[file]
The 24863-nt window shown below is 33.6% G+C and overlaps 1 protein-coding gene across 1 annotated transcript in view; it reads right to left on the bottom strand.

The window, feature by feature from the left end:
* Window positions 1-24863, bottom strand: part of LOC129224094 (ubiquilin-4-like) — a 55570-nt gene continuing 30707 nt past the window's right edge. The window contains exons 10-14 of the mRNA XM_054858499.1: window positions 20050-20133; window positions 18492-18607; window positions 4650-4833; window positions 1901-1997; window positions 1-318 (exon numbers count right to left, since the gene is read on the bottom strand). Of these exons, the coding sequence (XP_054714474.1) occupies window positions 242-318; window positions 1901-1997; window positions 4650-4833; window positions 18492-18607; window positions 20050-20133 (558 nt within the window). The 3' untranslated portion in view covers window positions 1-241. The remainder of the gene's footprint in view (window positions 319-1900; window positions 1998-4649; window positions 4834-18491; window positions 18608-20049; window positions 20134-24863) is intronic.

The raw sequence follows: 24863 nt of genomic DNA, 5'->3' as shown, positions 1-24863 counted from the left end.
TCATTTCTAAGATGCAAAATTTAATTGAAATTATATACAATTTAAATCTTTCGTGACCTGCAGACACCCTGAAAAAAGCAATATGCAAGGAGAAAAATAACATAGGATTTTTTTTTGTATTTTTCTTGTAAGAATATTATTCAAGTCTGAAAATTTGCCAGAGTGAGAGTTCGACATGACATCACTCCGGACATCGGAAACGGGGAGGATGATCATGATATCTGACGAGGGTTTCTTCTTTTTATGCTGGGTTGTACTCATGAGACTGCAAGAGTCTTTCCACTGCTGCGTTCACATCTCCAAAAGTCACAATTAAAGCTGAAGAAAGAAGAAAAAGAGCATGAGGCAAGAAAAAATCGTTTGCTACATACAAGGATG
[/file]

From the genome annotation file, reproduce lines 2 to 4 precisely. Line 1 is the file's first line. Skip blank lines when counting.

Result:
The window, feature by feature from the left end:
* Window positions 1-24863, bottom strand: part of LOC129224094 (ubiquilin-4-like) — a 55570-nt gene continuing 30707 nt past the window's right edge. The window contains exons 10-14 of the mRNA XM_054858499.1: window positions 20050-20133; window positions 18492-18607; window positions 4650-4833; window positions 1901-1997; window positions 1-318 (exon numbers count right to left, since the gene is read on the bottom strand). Of these exons, the coding sequence (XP_054714474.1) occupies window positions 242-318; window positions 1901-1997; window positions 4650-4833; window positions 18492-18607; window positions 20050-20133 (558 nt within the window). The 3' untranslated portion in view covers window positions 1-241. The remainder of the gene's footprint in view (window positions 319-1900; window positions 1998-4649; window positions 4834-18491; window positions 18608-20049; window positions 20134-24863) is intronic.

The raw sequence follows: 24863 nt of genomic DNA, 5'->3' as shown, positions 1-24863 counted from the left end.